Monday, August 04, 2008
Dream Trades: The Rest of Paul Pope's DC Work
DC’s got hundreds of pages of Paul Pope comics in print at the moment, between Batman: Year 100, Heavy Liquid and 100%. And while that sure is a lot of Paul Pope comics to devote trades to, they also have plenty of shorter Pope stories floating around here and there, probably enough to get together in one place and publish as a standalone trade, along the lines of trades they’ve done for Alan Moore, Darwyn Cooke and Tim Sale.
I’m not sure what you’d call such a theoretical collection of Pope material, but then these creator-specific collections DC has done lately have all had pretty terrible names.
You certainly wouldn’t be hurting for material, however, as Pope has a ton of short works he’s done for various DC publications and, considering how many pin-ups and covers he’s done, I wonder if DC could conceivably publish a Paul Pope trade in a larger, album-sized format, and push it as an art book instead of a just-another-mess-of-Batman-comics type of trade?
The first decision Mr. (or Ms.) Person In Charge of Deciding What DC Should Collect Into Trade would have to make would be whether or not to include the DCU and the Vertigo material, what with the recent erection of an impermeable wall between the imprints that characters can’t cross (Although the Alan Moore trades, Across The Universe and then DC Universe, including Swamp Thing among the DCU characters).
Pope’s had short pieces in several Vertigo books, mostly anthologies and jam issues: 100 Bullets #26, The Dreaming #55, Swamp Thing #9 (the Brian K. Vaughan series), Weird War Tales, Weird Western Tales, and Vertigo: Winter’s Edge #1-#2.
In the DCU proper, the character he seems to have done the most work on is Batman (hence Bat-Pope Week). He wrote and drew “The Berlin Batman” story for Batman Chronicles #11 a Batman Black and White story entitled “Broken Nose” about Batman fighting a man in a robot suit. He also illustrated the fifth and final issue of the Greg Rucka/Ed Brubaker/Chuck Dixon miniseries Batman: Turning Points, and his issue of Solo, the greatest comic book series DC ever cancelled, included a Batman and Robin story entitled “Teenage Sidekick.” (We’ll examine all of these Batman sories in greater detail later in the week).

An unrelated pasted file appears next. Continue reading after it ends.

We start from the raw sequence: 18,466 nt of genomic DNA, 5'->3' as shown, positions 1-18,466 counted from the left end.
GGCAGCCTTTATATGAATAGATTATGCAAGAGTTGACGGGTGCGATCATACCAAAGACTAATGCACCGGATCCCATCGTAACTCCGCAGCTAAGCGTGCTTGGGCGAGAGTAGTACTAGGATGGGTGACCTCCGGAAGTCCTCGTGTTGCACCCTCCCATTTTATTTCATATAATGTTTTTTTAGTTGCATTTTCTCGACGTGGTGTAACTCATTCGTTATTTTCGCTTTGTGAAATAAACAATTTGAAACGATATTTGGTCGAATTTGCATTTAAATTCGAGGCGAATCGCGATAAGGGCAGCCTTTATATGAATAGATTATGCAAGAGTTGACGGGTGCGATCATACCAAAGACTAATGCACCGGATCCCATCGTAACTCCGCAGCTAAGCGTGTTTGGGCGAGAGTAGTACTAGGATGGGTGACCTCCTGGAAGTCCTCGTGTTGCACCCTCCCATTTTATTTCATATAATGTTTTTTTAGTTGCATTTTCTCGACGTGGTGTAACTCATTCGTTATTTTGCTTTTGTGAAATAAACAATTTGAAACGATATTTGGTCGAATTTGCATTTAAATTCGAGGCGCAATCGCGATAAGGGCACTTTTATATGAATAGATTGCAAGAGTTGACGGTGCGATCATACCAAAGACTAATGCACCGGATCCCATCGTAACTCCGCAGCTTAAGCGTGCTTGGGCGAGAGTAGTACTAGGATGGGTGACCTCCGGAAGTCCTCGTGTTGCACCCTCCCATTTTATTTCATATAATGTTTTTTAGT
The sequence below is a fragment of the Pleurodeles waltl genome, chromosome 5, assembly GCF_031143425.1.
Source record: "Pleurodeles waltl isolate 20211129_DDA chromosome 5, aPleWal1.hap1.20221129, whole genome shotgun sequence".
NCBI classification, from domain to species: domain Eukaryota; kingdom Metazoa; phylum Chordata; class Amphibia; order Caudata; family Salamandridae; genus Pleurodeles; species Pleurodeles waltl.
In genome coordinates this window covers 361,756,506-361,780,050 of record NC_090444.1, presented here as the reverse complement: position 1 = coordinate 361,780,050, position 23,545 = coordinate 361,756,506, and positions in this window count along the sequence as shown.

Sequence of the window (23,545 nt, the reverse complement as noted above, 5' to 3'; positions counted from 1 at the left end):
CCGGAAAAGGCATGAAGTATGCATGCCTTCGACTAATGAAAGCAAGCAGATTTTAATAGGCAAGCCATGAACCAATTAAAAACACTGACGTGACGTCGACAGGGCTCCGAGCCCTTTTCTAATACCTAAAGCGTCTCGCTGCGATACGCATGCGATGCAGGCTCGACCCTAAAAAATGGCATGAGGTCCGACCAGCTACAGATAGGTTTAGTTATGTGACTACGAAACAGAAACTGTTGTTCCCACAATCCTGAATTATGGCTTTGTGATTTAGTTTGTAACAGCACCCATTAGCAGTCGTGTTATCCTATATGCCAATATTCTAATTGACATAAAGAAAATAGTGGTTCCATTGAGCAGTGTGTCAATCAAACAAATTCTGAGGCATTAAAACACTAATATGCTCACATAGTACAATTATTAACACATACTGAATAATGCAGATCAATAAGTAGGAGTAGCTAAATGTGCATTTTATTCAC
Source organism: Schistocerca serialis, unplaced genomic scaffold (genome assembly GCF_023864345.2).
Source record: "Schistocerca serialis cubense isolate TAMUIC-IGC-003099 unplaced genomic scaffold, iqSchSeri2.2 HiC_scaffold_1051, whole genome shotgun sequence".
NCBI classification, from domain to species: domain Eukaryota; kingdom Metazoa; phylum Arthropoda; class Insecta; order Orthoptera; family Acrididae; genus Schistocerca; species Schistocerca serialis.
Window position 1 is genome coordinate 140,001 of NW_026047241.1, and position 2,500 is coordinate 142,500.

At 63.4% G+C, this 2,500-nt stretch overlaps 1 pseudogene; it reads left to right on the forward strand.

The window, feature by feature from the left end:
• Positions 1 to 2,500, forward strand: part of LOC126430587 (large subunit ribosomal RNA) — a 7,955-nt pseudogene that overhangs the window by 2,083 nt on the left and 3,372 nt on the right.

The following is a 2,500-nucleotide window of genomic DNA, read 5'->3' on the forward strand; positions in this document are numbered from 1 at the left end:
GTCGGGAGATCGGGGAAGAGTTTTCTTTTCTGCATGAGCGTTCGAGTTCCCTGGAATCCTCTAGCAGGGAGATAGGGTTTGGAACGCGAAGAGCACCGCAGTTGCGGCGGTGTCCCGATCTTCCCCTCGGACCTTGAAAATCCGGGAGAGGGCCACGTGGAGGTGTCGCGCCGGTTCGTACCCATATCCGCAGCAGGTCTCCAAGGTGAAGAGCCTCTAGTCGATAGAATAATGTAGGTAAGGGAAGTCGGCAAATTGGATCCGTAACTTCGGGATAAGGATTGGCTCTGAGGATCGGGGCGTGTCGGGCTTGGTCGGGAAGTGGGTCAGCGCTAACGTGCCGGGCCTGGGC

That issue of Solo obviously includes a lot of Paul Pope material. If DC would want this theoretical trade to stick to Pope stories featuring their heroes, then Solo offers the excellent “Are You Ready For The World That’s Coming?”, a lovingly crafted “cover version” of Jack Kirby’s OMAC, in which pope re-draws Kirby’s original story.
It looks like this:
The rest of Solo #3 is comprised of non-DCU short stories: “The Problem In Knossos” is a kinda sorta Theseus and the Minotaur retelling, “On This Corner” is a story about a New York City stret corner, and “Life-Sized Monster Ghost” is a neat little story about one of those products you used to see advertised in old comics.
Pope illustrated a Bizarro vs. Superman short story for 2000 hardcover anthology Bizarro Comics, a short story written by Jeff Smith, a name that sure seems to help sell graphic novels these days. In this story, Superman is in space saving people when he comes across a potentially dangerous Bizarro, and is able to talk Bizarro out of causing trouble by using some cleverly applied backwards talking (Bizarro can dish it, but he can’t take it).
It’s a great little story, and Smith and Pope make nice use of the zero gravity setting to set much of the action upside down. But then, just about everything in that comic is a great little story, except for the framing sequence by Chris Duffy and Stephen DeStefano, which is a great big story.
What else is there?
Pope’s Wonder Woman pin-up from 1997’s JLA Gallery #1
his covers for Catwoman, back when it was still a cool crime-oriented book
and that weird little fashion advertisement insert section he did back in 2000, which featured members of Young Justice and Gen 13 in back-to-school fashions (Sorry, no scans; it's somewhere in my longboxes, but I know not where).
Am I missing anything?
Anyway, I’d sure by an oversized, art album-style trade featuring all these stories and images, and I already have them all somewhere in my long boxes.